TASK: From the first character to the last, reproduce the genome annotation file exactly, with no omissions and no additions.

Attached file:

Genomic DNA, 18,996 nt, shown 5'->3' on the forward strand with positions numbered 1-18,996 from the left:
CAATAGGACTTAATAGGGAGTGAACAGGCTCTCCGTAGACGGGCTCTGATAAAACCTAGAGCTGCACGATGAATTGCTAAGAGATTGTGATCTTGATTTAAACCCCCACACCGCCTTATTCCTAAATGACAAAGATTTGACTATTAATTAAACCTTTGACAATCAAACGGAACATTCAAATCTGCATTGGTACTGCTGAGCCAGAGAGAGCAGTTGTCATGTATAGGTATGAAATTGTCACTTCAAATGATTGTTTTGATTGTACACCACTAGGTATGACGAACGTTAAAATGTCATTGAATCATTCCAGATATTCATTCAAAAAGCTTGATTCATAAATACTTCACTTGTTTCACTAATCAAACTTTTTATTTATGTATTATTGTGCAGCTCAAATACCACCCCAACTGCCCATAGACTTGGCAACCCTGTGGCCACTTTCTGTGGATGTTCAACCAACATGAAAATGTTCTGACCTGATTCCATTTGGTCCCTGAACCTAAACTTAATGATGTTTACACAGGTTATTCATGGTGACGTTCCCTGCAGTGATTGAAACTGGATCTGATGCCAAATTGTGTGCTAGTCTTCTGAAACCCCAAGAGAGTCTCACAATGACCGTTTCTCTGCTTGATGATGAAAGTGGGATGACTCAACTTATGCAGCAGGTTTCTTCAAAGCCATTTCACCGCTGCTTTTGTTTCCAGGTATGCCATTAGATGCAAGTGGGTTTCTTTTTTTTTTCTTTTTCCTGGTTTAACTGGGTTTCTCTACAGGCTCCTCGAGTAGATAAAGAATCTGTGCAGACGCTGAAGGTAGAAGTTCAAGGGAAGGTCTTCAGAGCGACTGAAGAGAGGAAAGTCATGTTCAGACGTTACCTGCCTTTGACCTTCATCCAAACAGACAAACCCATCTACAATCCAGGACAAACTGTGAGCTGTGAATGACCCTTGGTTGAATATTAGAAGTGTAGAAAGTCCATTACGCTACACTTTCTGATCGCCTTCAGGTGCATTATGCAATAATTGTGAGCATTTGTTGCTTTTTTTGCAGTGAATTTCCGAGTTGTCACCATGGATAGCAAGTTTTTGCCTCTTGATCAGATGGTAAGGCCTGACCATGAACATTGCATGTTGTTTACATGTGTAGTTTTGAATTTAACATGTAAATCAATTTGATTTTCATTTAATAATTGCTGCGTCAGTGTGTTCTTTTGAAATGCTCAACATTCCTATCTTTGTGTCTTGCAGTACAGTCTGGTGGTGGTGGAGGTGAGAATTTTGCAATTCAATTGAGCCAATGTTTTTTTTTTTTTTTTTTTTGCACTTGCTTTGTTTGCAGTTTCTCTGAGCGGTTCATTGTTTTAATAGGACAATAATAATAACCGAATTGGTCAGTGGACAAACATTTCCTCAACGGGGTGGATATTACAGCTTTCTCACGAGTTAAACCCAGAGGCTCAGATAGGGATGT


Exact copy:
Genomic DNA, 18,996 nt, shown 5'->3' on the forward strand with positions numbered 1-18,996 from the left:
CAATAGGACTTAATAGGGAGTGAACAGGCTCTCCGTAGACGGGCTCTGATAAAACCTAGAGCTGCACGATGAATTGCTAAGAGATTGTGATCTTGATTTAAACCCCCACACCGCCTTATTCCTAAATGACAAAGATTTGACTATTAATTAAACCTTTGACAATCAAACGGAACATTCAAATCTGCATTGGTACTGCTGAGCCAGAGAGAGCAGTTGTCATGTATAGGTATGAAATTGTCACTTCAAATGATTGTTTTGATTGTACACCACTAGGTATGACGAACGTTAAAATGTCATTGAATCATTCCAGATATTCATTCAAAAAGCTTGATTCATAAATACTTCACTTGTTTCACTAATCAAACTTTTTATTTATGTATTATTGTGCAGCTCAAATACCACCCCAACTGCCCATAGACTTGGCAACCCTGTGGCCACTTTCTGTGGATGTTCAACCAACATGAAAATGTTCTGACCTGATTCCATTTGGTCCCTGAACCTAAACTTAATGATGTTTACACAGGTTATTCATGGTGACGTTCCCTGCAGTGATTGAAACTGGATCTGATGCCAAATTGTGTGCTAGTCTTCTGAAACCCCAAGAGAGTCTCACAATGACCGTTTCTCTGCTTGATGATGAAAGTGGGATGACTCAACTTATGCAGCAGGTTTCTTCAAAGCCATTTCACCGCTGCTTTTGTTTCCAGGTATGCCATTAGATGCAAGTGGGTTTCTTTTTTTTTTCTTTTTCCTGGTTTAACTGGGTTTCTCTACAGGCTCCTCGAGTAGATAAAGAATCTGTGCAGACGCTGAAGGTAGAAGTTCAAGGGAAGGTCTTCAGAGCGACTGAAGAGAGGAAAGTCATGTTCAGACGTTACCTGCCTTTGACCTTCATCCAAACAGACAAACCCATCTACAATCCAGGACAAACTGTGAGCTGTGAATGACCCTTGGTTGAATATTAGAAGTGTAGAAAGTCCATTACGCTACACTTTCTGATCGCCTTCAGGTGCATTATGCAATAATTGTGAGCATTTGTTGCTTTTTTTGCAGTGAATTTCCGAGTTGTCACCATGGATAGCAAGTTTTTGCCTCTTGATCAGATGGTAAGGCCTGACCATGAACATTGCATGTTGTTTACATGTGTAGTTTTGAATTTAACATGTAAATCAATTTGATTTTCATTTAATAATTGCTGCGTCAGTGTGTTCTTTTGAAATGCTCAACATTCCTATCTTTGTGTCTTGCAGTACAGTCTGGTGGTGGTGGAGGTGAGAATTTTGCAATTCAATTGAGCCAATGTTTTTTTTTTTTTTTTTTTTGCACTTGCTTTGTTTGCAGTTTCTCTGAGCGGTTCATTGTTTTAATAGGACAATAATAATAACCGAATTGGTCAGTGGACAAACATTTCCTCAACGGGGTGGATATTACAGCTTTCTCACGAGTTAAACCCAGAGGCTCAGATAGGGATGT